Xerosis CutisXerosis cutis is the medical term for abnormally dry skin. This name comes from the Greek word "xero," which means dry. Dry skin is common, e...
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Xerosis cutis is the medical term for abnormally dry skin. This name comes from the Greek word “xero,” which means dry.
Dry skin is common, especially in the elderly. It is usually a minor and temporary problem, but may cause discomfort. Your skin needs moisture to stay smooth. As you age, retaining moisture in the skin becomes more difficult. Your skin may become dry and rough as it loses water and oils.
Dry skin is more common during the cold winter months. Modifying your daily routine by taking shorter showers with lukewarm water and by using moisturizers can help prevent xerosis cutis.
Dry skin is linked to a decrease in the oils on the surface of the skin. It is usually triggered by environmental factors. The following activities or conditions may lead to dry skin:
- over-cleansing or over-scrubbing the skin
- taking baths or showers using excessively hot water
- bathing too frequently
- vigorous towel-drying
- living in areas of low humidity
- living in areas with cold, dry winters
- using central heating in your home or workplace
- not drinking enough water (dehydration)
- extended sun exposure
Xerosis cutis is worse during the cold winter months when the air is very dry (low humidity).
Older people are more susceptible to developing the condition than younger people.
Symptoms of xerosis cutis include:
- skin that is dry, itchy, and scaly, especially on the arms and legs
- skin that feels tight, especially after bathing
- white, flaky skin
- red or pink irritated skin
- fine cracks on the skin
Treatment is aimed at relieving your symptoms. Treating dry skin at home includes regularly using moisturizers on the skin. Usually, an oil-based cream is more effective at holding in moisture than a water-based cream. Look for creams that contain the ingredients lactic acid or lactic acid and urea. A topical steroid medication, such as hydrocortisone one percent cream, can also be used if the skin is very itchy. Ask a pharmacist to recommend a moisturizing cream or product that will work for you.
When to See a Doctor
If your skin is oozing, has large areas that are peeling, has a ring-shaped rash, does not improve within a few weeks, or gets much worse despite treatment, see a dermatologist. A dermatologist is a doctor who specializes in disorders of the skin. You may have a fungal or bacterial infection, an allergy, or another skin condition. Excessive scratching of dry skin can also lead to an infection.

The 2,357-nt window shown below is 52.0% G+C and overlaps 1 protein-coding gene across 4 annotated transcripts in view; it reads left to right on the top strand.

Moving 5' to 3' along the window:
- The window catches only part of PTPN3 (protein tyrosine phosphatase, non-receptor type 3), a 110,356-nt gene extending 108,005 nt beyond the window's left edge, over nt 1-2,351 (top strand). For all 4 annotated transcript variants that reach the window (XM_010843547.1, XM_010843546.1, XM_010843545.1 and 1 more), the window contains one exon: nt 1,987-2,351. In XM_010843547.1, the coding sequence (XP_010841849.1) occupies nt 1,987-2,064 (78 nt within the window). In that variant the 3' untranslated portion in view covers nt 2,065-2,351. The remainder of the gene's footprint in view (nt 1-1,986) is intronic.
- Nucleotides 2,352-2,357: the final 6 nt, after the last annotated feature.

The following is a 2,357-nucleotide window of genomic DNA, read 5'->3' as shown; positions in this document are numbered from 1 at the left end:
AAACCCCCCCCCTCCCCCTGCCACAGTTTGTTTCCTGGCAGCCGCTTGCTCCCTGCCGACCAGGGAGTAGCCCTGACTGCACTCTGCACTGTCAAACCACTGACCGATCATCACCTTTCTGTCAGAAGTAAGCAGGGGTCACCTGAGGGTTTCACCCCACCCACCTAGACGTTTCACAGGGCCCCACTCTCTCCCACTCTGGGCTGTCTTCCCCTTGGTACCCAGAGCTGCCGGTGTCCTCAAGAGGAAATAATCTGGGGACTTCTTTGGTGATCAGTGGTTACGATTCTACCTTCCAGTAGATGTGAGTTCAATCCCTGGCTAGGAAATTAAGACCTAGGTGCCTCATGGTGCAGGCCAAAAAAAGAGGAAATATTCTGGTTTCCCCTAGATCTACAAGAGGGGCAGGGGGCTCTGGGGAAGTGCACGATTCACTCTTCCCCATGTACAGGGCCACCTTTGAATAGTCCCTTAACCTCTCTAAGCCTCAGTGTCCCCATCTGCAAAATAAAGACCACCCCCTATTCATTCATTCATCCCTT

Dry skin in younger people may be caused by a condition called atopic dermatitis, commonly known as eczema. Eczema is characterized by extremely dry, itchy skin. Blisters and hard, scaly skin is common in those with this condition. A dermatologist can help determine if you or your child has eczema.
Dry skin cannot always be prevented, especially as you age. However, you can help avoid or reduce the symptoms of xerosis cutis by simply modifying your daily routine.
- Avoid bath or shower water that is too hot; try using lukewarm water.
- Take shorter baths or showers.
- Avoid excessive water exposure; do not spend extended amounts of time in a hot tub or pool.
- Use gentle cleansers without any dyes, fragrances, or alcohol.
- Pat the skin dry after a shower with a towel instead of rubbing the towel on your body.
- Stay hydrated by drinking plenty of water.
- Limit the use of soap on dry areas of skin and choose mild soaps with oil added.
- Avoid scratching the affected area.
- Use oil-based moisturizing lotions frequently, especially in the winter, and directly following a bath or shower. Eucerin and Cetaphil are two recommended brands.
- Use a sunscreen when going outdoors.
- Use a humidifier to increase the moisture of the air in your home.
Edited by: Andrea Barilla
Medically Reviewed by: George Krucik, MD
Last Updated: Oct 9, 2013
Published By: Healthline Networks, Inc.
- Dry skin. (2010, November 23). Mayo Clinic. Retrieved July 10, 2012, from http://www.mayoclinic.com/health/dry-skin/DS00560
- Dry skin (xerosis). (2012). American Osteopathic College of Dermatology. Retrieved July 10, 2012, from http://www.aocd.org/skin/dermatologic_diseases/dry_skin.html
- Eczema. (2011). University of Maryland Medical Center. Retrieved July 12, 2012, from http://www.umm.edu/altmed/articles/eczema--000054.htm
- Vorvick, L. J. (2010, October 3). Xerosis. National Library of Medicine - National Institutes of Health. Retrieved July 10, 2012, from http://www.nlm.nih.gov/medlineplus/ency/article/000835.htm